Dopamine D2 and D3 Agonist Pramipexole May Enhance Cognitive Function in Bipolar I Disorder

September 7, 2011 · Posted in Potential Treatments 

Cognitive Functioning

Anil Malhotra from the Zucker Hillside Hospital found that pramipexole (Mirapex), a dopamine D2 and D3 agonist used in the treatment of Parkinson’s disease, improved measures of processing speed and working memory in euthymic bipolar patients (whose average age was 42) when compared with placebo in an adjunctive clinical trial.

Editor’s Note: Bipolar patients in a euthymic phase have consistently been shown to have some degree of cognitive dysfunction that is typically correlated with the number of prior depressive and/or manic episodes they have experienced. This is one of the first studies to directly target this cognitive dysfunction with a pharmacotherapeutic agent.

Pramipexole may be of additional value among depressed patients, because in two small, placebo-controlled studies, one led by Carlos Zarate at the National Institute of Mental Health and one led by Joseph F. Goldberg in New York, pramipexole has been shown to exert acute antidepressant effects in bipolar patients in the depressive phase of the illness. The new data from Malhotra raise the possibility that there could be a two-for-one benefit when pramipexole is used in the depressive phase of bipolar illness—improvement in both depression and cognition.

Other approaches to improving cognition in patients with bipolar disorder

There are other interventions that can improve cognitive function in bipolar patients. These include: optimizing pharmacotherapy in order to eliminate residual manic or depressive symptoms and achieve a complete remission; removing potentially sedating or cognition-impairing agents; adding folic acid, thereby reducing levels of homocysteine, which are directly correlated with degree of cognitive dysfunction in euthymic bipolar patients; using the indirect dopamine agonist bupropion (Wellbutrin), which has been shown to have some positive effect in those with ADHD; using modafanil (Provigil) to treat residual depressive symptoms and attention and concentration dysfunction; reserving use of psychomotor stimulants for later stages of the treatment algorithm, since these may be associated with the development of tolerance when used to treat residual depressive symptoms; and, finally, considering the use of anti-Alzheimer’s drugs such as the acetylcholinomimetic agents, including donezepil (Aricept) and the NMDA inhibitor memantine (Namenda).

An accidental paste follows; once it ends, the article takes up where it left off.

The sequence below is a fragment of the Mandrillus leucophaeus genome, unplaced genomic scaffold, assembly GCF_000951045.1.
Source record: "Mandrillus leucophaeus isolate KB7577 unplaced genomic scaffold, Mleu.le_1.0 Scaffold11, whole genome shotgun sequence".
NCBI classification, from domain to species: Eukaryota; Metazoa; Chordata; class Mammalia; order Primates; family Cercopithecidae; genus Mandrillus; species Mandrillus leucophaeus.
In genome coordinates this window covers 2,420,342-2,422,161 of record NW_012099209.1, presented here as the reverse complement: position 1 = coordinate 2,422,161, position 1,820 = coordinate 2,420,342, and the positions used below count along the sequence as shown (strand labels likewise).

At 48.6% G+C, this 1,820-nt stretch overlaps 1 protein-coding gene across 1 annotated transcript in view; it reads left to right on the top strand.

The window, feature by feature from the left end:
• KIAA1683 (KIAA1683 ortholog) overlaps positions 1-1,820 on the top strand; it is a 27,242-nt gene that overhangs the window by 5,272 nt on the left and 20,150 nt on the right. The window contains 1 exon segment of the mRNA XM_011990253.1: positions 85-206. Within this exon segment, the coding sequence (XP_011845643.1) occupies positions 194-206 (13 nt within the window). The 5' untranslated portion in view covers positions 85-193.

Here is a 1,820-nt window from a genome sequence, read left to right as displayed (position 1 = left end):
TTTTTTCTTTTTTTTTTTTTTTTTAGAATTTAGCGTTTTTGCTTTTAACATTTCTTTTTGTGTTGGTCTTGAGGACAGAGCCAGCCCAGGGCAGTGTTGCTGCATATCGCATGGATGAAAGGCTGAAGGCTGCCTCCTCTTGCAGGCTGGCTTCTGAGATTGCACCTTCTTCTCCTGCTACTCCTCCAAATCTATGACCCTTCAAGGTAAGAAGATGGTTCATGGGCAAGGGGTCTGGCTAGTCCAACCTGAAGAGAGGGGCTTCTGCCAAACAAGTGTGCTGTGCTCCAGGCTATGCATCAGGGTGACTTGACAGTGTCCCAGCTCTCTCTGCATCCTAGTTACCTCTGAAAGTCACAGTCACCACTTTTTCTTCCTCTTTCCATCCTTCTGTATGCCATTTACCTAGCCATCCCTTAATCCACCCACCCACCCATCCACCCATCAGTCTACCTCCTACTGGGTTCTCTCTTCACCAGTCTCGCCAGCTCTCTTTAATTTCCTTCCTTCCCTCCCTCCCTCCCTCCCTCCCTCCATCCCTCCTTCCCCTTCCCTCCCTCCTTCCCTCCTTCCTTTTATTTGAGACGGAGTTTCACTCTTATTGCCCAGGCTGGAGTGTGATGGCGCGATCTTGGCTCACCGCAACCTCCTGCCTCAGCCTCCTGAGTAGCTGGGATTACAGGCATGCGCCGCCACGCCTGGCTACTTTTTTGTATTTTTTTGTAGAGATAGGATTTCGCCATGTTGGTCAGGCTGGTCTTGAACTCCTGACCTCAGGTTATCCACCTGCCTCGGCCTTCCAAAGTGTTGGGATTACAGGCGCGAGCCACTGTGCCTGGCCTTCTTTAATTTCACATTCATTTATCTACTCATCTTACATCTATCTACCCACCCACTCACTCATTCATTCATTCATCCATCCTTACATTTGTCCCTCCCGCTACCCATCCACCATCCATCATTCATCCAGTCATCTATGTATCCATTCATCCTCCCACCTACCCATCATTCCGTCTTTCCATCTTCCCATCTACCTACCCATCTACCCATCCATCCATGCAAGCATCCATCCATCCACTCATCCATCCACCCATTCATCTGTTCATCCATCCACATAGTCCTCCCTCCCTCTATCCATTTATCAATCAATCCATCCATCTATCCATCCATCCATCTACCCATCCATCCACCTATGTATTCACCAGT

Cognitive improvement can also occur with the dihydropyridine l-type calcium channel blocker nimodipine (Nimotop), which has been shown to increase somatostatin in cerebrospinal fluid. Somatostatin is often low in those with depression and Alzheimer’s disease. Now pramipexole is an option, particularly in instances of mild residual depression and/or an inability to tolerate the indirect dopamine agonist bupropion (Wellbutrin).

Since in multiple studies the degree of cognitive dysfunction has appeared to be related to the number of prior episodes, it is important to institute effective long-term preventive treatment as early in the course of bipolar disorder as possible in order to limit the number of manic and depressive episodes and thus prevent cognitive decline.

Preventive treatment with mood stabilizers not only helps patients avoid episode-related cognitive deficits directly, it also increases levels of brain-derived neurotrophic factor (BDNF). BDNF has neuroprotective effects and is necessary for learning and long-term memory. For example, animals whose brain BDNF was reduced 50% also lost their ability to perform easy tasks, such as learning to navigate a maze.

Since each episode of mania or depression is associated with decreases in BDNF, using agents that both prevent episodes (and thus prevent episode-related decreases in BDNF) and increase BDNF directly may be of particular clinical importance. Lithium, valproate, carbamazepine and lamotrigine all increase BDNF, and additionally several of these agents have been shown to increase the production of new neurons (neurogenesis) in the hippocampus as well. The atypical antipsychotic quetiapine also increases BDNF in the hippocampus and prevents stress from reducing BDNF, as do many other antidepressant modalities. Ziprasidone (Geodon) prevents stress from decreasing BDNF in the hippocampus, although the drug does not increase BDNF in the hippocampus.

It is noteworthy that in the ziprasidone studies, the typical antipsychotic haloperidol not only did not prevent stress-induced decreases in BDNF, but it actually exacerbated them.

The best defense against cognitive deficits may be lithium. Preliminary studies by Lars Kessing and colleagues suggest that long-term use of lithium may actually reduce the incidence of dementia in late life; the risk of late-life dementia also appears to be associated with an increasing number of prior depressive episodes. Lithium could thus reduce the risk of dementia by: 1) preventing episodes; 2) increasing BDNF, BCl-2, and neurogenesis; and 3) increasing hippocampal volume.


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